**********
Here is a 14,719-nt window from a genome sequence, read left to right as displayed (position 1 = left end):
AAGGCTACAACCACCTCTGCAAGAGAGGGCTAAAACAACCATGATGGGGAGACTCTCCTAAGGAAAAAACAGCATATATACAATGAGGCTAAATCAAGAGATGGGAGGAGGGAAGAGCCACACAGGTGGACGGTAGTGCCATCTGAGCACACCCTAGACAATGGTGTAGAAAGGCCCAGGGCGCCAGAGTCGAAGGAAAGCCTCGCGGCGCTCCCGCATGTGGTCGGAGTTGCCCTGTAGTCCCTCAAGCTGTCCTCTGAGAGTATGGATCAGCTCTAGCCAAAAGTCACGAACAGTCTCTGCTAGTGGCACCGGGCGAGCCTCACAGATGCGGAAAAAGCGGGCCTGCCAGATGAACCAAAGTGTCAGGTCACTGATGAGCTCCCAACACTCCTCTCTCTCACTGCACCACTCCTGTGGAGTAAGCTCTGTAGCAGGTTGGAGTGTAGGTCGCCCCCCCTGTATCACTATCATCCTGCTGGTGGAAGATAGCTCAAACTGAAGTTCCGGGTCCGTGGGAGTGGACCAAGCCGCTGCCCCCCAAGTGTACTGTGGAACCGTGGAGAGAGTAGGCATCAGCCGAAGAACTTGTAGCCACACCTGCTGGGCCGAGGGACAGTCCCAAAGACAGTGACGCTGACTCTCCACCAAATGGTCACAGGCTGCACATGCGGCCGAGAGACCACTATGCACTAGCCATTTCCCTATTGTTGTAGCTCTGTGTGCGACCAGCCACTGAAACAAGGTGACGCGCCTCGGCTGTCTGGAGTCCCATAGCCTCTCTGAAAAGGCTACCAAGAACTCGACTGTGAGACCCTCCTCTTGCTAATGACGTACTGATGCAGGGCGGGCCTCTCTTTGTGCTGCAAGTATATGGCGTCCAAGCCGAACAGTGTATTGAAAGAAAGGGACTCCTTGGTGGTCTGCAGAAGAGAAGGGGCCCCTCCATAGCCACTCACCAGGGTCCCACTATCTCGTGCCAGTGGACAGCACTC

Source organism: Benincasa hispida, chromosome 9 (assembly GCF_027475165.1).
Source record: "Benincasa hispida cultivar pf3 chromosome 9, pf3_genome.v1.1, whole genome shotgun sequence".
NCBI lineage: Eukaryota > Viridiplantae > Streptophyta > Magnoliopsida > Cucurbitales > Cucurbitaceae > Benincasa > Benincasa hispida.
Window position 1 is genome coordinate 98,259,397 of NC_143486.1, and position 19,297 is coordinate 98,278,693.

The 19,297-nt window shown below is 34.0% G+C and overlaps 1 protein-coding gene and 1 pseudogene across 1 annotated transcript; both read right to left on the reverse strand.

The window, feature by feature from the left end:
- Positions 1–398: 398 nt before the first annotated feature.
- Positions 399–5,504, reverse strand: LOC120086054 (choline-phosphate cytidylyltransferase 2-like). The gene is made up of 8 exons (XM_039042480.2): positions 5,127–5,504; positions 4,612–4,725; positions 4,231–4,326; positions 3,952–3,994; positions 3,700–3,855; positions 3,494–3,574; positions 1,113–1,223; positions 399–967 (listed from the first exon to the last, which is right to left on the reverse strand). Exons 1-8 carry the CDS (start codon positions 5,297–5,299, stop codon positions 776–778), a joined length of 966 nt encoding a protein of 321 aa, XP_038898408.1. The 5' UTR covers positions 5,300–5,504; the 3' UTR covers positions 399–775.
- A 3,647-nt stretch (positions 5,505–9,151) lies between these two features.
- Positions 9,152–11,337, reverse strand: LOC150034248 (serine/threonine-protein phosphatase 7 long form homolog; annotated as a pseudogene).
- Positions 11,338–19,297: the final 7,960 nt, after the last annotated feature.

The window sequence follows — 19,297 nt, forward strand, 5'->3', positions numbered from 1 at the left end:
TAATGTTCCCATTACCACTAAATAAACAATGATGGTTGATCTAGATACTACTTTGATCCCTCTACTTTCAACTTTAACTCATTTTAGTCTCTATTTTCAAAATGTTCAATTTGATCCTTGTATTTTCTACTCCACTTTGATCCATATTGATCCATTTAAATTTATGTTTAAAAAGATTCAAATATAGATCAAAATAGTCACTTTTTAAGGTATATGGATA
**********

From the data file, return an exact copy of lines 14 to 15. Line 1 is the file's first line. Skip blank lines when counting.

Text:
The window sequence follows — 19,297 nt, forward strand, 5'->3', positions numbered from 1 at the left end:
TAATGTTCCCATTACCACTAAATAAACAATGATGGTTGATCTAGATACTACTTTGATCCCTCTACTTTCAACTTTAACTCATTTTAGTCTCTATTTTCAAAATGTTCAATTTGATCCTTGTATTTTCTACTCCACTTTGATCCATATTGATCCATTTAAATTTATGTTTAAAAAGATTCAAATATAGATCAAAATAGTCACTTTTTAAGGTATATGGATA